So you're definitely *not* a genetic-determinist.


Julian658 wrote:
Actually, this has been studied extensively. It goes back to what you call pop psychology, but it is much more than that. Among the 5 most prominent personality traits there is something called "conscientiousness.

Conscientiousness is the personality trait of a person who shows an awareness of the impact that their own behavior has on those around them. Conscientious people are generally more goal-oriented in their motives, ambitious in their academic efforts and at work, and feel more comfortable when they are well-prepared and organized. I suggest you google this. In any event you are correct in the above statement.



Okay, cool, thanks -- I guess I'd find it better for this quality of conscientiousness (*not* merely pop-psychology) to be *included* within the nature-nurture framework, especially at the scale of the individual.


Julian658 wrote:
I agree, I don't know if it will be useful or not.


Julian658 wrote:
By nature I am an individualist, so I have a blind spot for collectivism. Nevertheless, humans are wired to form groups with common goals and this can unite people. In my experience this works well when the group is small. In fact, socialism works extremely well in small groups where there are clear common goals and kinship.



Well, if I may, I'd like to take a look at, and consider, *warfare* -- in the 20th century this has actually been a *large-scale* kind of coordination, taken generically, and so we've seen it 'work' at the scale of tens of thousands, and greater, numbers, as an 'enterprise', to varying degrees. The point being that such is *possible*, and the respective bourgeois governments had plenty of *motivation* for it, and so it got done at such realities of mass scale.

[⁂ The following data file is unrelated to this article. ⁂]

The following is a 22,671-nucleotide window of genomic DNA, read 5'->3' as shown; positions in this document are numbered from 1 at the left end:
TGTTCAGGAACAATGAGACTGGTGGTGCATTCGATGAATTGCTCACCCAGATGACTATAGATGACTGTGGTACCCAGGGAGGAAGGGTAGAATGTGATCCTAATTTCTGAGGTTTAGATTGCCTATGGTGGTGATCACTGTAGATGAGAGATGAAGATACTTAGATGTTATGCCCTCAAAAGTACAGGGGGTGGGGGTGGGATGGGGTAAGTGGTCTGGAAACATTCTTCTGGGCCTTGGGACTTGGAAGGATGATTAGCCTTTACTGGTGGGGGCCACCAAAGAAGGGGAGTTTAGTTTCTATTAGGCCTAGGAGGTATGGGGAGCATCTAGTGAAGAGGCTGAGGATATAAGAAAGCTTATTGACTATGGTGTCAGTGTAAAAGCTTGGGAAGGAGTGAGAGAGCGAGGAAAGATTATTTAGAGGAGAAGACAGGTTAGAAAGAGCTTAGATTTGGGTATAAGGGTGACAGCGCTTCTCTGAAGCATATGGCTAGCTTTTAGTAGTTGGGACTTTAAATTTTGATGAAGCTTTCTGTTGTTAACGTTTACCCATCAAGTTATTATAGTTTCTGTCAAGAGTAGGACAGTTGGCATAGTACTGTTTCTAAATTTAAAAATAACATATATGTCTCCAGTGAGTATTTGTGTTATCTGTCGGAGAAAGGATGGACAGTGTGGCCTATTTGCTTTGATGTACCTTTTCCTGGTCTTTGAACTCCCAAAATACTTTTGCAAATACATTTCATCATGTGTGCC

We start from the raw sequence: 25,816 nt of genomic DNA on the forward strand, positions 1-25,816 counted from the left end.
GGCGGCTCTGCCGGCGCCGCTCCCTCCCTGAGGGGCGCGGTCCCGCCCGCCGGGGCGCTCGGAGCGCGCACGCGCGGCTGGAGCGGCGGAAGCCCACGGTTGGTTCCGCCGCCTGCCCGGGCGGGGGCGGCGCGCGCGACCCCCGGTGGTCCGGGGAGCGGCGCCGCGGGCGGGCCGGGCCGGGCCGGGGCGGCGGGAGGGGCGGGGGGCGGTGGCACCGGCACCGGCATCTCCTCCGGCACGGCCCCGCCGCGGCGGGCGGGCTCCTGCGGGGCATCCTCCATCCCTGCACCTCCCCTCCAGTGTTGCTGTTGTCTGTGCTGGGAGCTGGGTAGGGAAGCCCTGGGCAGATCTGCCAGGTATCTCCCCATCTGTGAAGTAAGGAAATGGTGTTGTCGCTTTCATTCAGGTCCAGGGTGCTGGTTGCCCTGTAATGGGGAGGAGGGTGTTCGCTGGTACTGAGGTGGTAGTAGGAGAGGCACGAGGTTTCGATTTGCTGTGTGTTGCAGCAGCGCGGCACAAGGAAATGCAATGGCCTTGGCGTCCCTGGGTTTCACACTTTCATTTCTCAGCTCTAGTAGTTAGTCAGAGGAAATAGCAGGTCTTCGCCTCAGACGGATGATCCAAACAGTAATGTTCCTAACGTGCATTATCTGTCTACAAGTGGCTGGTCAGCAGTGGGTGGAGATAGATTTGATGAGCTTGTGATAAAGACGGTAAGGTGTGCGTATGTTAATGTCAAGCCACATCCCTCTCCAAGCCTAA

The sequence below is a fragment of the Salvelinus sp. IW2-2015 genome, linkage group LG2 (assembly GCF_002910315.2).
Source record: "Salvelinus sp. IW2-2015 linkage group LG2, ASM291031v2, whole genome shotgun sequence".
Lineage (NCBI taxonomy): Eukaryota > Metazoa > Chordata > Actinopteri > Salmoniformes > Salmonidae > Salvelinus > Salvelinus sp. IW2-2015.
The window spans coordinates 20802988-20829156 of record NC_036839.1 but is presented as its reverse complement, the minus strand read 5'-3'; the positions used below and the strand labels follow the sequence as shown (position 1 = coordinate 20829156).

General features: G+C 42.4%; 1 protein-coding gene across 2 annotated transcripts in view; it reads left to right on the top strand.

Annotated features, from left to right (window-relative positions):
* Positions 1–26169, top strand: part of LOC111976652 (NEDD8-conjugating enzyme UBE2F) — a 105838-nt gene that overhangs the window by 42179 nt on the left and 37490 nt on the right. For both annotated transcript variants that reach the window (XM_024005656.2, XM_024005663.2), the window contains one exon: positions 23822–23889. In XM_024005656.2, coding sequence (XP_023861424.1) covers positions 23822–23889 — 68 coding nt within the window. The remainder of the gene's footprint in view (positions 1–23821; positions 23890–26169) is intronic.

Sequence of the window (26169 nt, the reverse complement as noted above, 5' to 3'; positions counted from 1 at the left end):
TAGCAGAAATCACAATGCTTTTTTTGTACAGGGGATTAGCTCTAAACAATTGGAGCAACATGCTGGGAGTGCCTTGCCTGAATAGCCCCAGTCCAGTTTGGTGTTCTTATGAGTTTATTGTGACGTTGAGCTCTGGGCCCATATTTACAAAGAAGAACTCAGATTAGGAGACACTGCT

So, since socialism is all about a particular type of *social organization*, to address *basic needs*, I think we can use bourgeois warfare social-organization as a *precedent*, to say that such large-scale-type operations, not to mention present-day *corporations*, have shown such to be feasible and even successful, in structure.

Perhaps under present conditions people just haven't been *motivated* enough to begin to consider collectivist-type strategizing and organizing -- revolutionaries would generally say that some capitalist *crisis*, like the COVID-19 pandemic, would have to happen for people's social consciousness to be *forced* to change.


Anatomy of a Platform

Spoiler: show
Image



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ckaihatsu wrote:
Well, this is precisely where we have differences of opinion and approach -- it's only because of *capitalism* that 'knowledge' and 'skill' is formally socially individuated into individuals, treated as living commodities in the labor market.



Julian658 wrote:
Capitalism is sometimes knowledge. With knowledge an idea can become reality. However, anyone can do this. Cuba has more doctors per capita than any nation on earth. They also have a lot of engineers. But, something is missing and I cannot put my finger on it. This always goes back to my original broken record theme. Why is Cuba a poor nation?



Okay, there are *two* points in-motion here -- [1] individual work-inputs don't necessarily have to be rewarded with increased social-status, recognition, and notoreity for the contributor, depending on how the political-economics works, as a system. Under capitalism wage-labor is *commodified*, so workers are treated economically as fully fungible 'parts' in the whole machinery, and there's *zero* democracy in the workplace, over workers' own working conditions.